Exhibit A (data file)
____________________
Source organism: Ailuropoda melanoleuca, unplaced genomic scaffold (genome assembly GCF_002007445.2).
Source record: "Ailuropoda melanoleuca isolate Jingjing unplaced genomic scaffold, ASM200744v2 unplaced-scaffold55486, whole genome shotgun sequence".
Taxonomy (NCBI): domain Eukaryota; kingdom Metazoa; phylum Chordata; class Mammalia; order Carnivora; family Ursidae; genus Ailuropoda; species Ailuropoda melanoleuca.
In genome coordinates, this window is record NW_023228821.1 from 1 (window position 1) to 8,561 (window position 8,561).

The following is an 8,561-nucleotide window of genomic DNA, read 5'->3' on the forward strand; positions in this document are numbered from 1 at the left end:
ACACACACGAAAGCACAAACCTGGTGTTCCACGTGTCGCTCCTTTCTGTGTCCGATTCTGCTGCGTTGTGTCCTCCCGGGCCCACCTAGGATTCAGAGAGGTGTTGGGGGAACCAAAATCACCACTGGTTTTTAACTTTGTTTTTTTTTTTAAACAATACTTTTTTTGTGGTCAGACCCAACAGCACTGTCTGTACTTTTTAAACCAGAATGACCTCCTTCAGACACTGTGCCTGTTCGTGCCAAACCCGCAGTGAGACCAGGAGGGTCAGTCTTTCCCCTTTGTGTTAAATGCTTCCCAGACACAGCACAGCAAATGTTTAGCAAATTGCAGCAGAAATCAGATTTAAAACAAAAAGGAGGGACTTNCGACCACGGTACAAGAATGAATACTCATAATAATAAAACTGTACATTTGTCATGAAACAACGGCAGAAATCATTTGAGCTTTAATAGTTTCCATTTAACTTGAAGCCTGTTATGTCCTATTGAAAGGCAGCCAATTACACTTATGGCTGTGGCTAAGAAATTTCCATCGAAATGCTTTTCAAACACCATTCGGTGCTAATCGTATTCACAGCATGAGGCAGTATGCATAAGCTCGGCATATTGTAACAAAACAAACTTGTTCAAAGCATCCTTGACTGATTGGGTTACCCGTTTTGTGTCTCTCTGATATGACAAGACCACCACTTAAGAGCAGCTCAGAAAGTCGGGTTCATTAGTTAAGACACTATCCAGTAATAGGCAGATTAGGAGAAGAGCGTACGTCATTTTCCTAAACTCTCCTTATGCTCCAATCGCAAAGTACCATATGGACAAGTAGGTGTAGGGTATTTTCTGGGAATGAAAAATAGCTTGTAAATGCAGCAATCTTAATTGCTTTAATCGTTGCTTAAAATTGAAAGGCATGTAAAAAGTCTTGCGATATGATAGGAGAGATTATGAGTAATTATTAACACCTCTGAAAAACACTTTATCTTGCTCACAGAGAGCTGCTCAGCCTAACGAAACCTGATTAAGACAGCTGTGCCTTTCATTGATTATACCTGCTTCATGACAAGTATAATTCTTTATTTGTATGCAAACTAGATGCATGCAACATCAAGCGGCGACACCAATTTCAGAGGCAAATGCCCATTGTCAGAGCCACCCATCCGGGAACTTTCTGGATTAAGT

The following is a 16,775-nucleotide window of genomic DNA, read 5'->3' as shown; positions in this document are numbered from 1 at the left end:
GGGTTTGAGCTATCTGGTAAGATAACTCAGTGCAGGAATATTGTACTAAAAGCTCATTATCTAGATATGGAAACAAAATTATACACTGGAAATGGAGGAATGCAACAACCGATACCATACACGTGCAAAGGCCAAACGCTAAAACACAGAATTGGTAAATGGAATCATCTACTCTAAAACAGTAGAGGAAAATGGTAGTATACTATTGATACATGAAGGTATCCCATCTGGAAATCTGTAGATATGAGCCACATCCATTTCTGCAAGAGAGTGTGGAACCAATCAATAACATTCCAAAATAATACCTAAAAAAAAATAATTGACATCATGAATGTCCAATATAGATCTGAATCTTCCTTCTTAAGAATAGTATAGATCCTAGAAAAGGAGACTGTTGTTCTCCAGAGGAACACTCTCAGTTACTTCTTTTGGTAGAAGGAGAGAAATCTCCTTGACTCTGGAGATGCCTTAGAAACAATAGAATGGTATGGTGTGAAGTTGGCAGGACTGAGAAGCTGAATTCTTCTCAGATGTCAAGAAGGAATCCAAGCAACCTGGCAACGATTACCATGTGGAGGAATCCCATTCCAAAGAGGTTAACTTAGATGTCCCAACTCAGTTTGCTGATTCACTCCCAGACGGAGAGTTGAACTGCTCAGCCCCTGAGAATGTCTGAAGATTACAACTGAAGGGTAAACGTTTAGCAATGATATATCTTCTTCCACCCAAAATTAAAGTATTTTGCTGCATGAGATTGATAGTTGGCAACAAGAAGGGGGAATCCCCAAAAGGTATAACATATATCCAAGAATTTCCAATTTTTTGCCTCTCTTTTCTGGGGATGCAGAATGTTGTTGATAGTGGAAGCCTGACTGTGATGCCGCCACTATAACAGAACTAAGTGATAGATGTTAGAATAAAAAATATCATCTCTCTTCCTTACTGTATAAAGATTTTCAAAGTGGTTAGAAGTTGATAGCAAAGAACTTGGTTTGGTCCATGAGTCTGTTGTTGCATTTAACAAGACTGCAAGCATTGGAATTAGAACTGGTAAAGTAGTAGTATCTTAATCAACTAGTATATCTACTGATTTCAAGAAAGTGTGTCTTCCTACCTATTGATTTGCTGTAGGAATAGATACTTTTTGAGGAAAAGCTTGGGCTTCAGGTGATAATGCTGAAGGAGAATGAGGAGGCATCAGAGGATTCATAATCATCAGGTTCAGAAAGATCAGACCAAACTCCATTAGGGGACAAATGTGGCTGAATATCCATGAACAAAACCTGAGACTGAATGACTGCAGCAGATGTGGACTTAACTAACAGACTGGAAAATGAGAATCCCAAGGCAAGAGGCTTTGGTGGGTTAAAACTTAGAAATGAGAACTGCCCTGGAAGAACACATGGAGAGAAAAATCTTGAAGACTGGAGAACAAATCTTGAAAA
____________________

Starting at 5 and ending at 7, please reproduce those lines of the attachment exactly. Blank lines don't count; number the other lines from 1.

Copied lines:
The following is an 8,561-nucleotide window of genomic DNA, read 5'->3' on the forward strand; positions in this document are numbered from 1 at the left end:
ACACACACGAAAGCACAAACCTGGTGTTCCACGTGTCGCTCCTTTCTGTGTCCGATTCTGCTGCGTTGTGTCCTCCCGGGCCCACCTAGGATTCAGAGAGGTGTTGGGGGAACCAAAATCACCACTGGTTTTTAACTTTGTTTTTTTTTTTAAACAATACTTTTTTTGTGGTCAGACCCAACAGCACTGTCTGTACTTTTTAAACCAGAATGACCTCCTTCAGACACTGTGCCTGTTCGTGCCAAACCCGCAGTGAGACCAGGAGGGTCAGTCTTTCCCCTTTGTGTTAAATGCTTCCCAGACACAGCACAGCAAATGTTTAGCAAATTGCAGCAGAAATCAGATTTAAAACAAAAAGGAGGGACTTNCGACCACGGTACAAGAATGAATACTCATAATAATAAAACTGTACATTTGTCATGAAACAACGGCAGAAATCATTTGAGCTTTAATAGTTTCCATTTAACTTGAAGCCTGTTATGTCCTATTGAAAGGCAGCCAATTACACTTATGGCTGTGGCTAAGAAATTTCCATCGAAATGCTTTTCAAACACCATTCGGTGCTAATCGTATTCACAGCATGAGGCAGTATGCATAAGCTCGGCATATTGTAACAAAACAAACTTGTTCAAAGCATCCTTGACTGATTGGGTTACCCGTTTTGTGTCTCTCTGATATGACAAGACCACCACTTAAGAGCAGCTCAGAAAGTCGGGTTCATTAGTTAAGACACTATCCAGTAATAGGCAGATTAGGAGAAGAGCGTACGTCATTTTCCTAAACTCTCCTTATGCTCCAATCGCAAAGTACCATATGGACAAGTAGGTGTAGGGTATTTTCTGGGAATGAAAAATAGCTTGTAAATGCAGCAATCTTAATTGCTTTAATCGTTGCTTAAAATTGAAAGGCATGTAAAAAGTCTTGCGATATGATAGGAGAGATTATGAGTAATTATTAACACCTCTGAAAAACACTTTATCTTGCTCACAGAGAGCTGCTCAGCCTAACGAAACCTGATTAAGACAGCTGTGCCTTTCATTGATTATACCTGCTTCATGACAAGTATAATTCTTTATTTGTATGCAAACTAGATGCATGCAACATCAAGCGGCGACACCAATTTCAGAGGCAAATGCCCATTGTCAGAGCCACCCATCCGGGAACTTTCTGGATTAAGT

The following is a 16,775-nucleotide window of genomic DNA, read 5'->3' as shown; positions in this document are numbered from 1 at the left end: